Everyone knows that the European Union is working hard on enhancing road safety. In fact, they are working on the Third Mobility Package proposal which will take various factors into account like infrastructure, vehicle design, speed and people’s behavior to address congestion, pollution and road safety issues in the EU. This proposal consists of at least 11 different hi-tech features that new cars must be fitted with.
Some of such safety features are:
- Autonomous emergency braking → the driver is warned and supported with braking response to avoid crashes or mitigate their severity.
- Intelligent speed assistance → the driver is warned when the legal speed is exceeded, or the vehicle’s speed is automatically reduced.
- Alcohol interlock installation → the driver has to breathe into a device which analyzes blood alcohol content and if he/she is over the limit, the vehicle will not start.
- Drowsiness alert → consists of a driver monitoring system which analyzes driver tiredness and sends an alert to avoid drowsy driving.
- Distraction recognition → as well as the aforementioned feature, a driver monitoring system monitors the driver’s face and sends a warning when his/her attention is diverted from the road.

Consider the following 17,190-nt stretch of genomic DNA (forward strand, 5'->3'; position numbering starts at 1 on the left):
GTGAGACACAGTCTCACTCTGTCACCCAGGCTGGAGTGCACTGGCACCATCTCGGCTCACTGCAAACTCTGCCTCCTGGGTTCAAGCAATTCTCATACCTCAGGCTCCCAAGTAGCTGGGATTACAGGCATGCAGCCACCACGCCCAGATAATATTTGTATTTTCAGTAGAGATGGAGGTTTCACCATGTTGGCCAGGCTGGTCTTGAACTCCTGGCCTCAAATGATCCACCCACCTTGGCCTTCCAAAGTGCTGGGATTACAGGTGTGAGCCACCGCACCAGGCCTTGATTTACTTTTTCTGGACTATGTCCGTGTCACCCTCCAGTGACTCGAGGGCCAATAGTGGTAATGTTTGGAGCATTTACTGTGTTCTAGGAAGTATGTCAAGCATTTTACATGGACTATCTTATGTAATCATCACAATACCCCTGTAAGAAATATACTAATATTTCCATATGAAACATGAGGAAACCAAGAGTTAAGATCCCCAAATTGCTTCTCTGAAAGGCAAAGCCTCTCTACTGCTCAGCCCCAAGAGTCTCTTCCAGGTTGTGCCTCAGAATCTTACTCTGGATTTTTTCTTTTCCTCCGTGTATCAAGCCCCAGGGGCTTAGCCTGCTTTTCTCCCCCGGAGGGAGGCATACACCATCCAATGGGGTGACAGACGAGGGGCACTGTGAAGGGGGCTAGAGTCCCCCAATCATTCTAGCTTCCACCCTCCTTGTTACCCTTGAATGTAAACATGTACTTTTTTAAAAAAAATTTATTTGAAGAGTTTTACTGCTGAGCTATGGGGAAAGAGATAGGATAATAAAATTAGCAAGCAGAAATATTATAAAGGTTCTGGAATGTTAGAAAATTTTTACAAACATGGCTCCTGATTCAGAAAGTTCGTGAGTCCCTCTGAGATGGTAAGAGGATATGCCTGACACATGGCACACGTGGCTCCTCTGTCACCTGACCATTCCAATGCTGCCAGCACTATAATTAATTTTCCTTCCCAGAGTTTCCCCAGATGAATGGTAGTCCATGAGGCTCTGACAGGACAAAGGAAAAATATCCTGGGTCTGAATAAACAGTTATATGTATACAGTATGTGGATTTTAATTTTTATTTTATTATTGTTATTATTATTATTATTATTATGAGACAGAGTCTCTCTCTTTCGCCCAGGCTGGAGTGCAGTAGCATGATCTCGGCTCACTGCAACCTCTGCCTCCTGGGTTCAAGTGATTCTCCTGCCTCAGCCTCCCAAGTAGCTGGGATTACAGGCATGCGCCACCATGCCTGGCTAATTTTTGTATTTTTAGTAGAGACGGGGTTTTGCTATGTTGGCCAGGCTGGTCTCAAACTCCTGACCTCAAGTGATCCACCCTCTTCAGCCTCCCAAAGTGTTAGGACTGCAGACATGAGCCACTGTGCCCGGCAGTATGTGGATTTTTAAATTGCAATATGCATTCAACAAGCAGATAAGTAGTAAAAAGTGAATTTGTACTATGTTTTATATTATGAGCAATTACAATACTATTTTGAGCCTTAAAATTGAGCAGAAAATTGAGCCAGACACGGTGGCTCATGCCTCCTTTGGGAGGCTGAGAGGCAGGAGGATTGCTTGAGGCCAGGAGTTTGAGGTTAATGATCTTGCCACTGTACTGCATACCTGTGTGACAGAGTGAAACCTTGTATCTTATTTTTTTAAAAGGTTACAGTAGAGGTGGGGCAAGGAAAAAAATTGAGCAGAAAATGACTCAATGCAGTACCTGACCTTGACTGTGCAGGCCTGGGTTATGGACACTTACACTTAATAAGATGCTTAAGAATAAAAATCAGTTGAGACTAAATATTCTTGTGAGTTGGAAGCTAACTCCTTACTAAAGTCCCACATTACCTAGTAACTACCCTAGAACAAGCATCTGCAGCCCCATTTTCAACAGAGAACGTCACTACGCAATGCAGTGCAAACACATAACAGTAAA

- Data recorder → stores detailed real-time information to help authorities understand the cause of a crash.
- Emergency stop signal → automatic activation of hazard lights in the event of an emergency stop situation.
- Full width frontal crash testing to improve seatbelt designs → using more stringent crash tests by applying impact force in the entire width of the car to make stronger seatbelt technology.
- Larger head impact crash zone for pedestrians and cyclists → makes more areas of the car safer for car-to-person impacts.
- Lane keeping assistance → helps the vehicle stay straight to avoid lane departure.
- Pole side impact protection → helps protect passengers from pole side-impacts.
- Reversing camera or detection system → rear camera to detect obstacles and warns the driver in the event of a potential risk
- Tire pressure monitoring → warns the driver in case of low tire pressure or tire air loss.
But the question is if drivers are willing to pay more for a vehicle with some of these safety features.
A survey carried out in March 2018 shows us that the answer may not be so clear. The survey results, which included the responses of over 2,000 drivers, showed that 90 percent of drivers agreed that new cars should have safety features and less than half agreed that they would spend more to ensure that their vehicle had Autonomous Emergency Braking (AEB) or Intelligent Speed Assistance (ISA). Nevertheless, 58 percent said they did not know what AEB was and 66 percent did not know what ISA was.
Based on this research, the lack of knowledge surrounding certain safety features could be a possible reason as to why drivers would not pay more for additional safety features.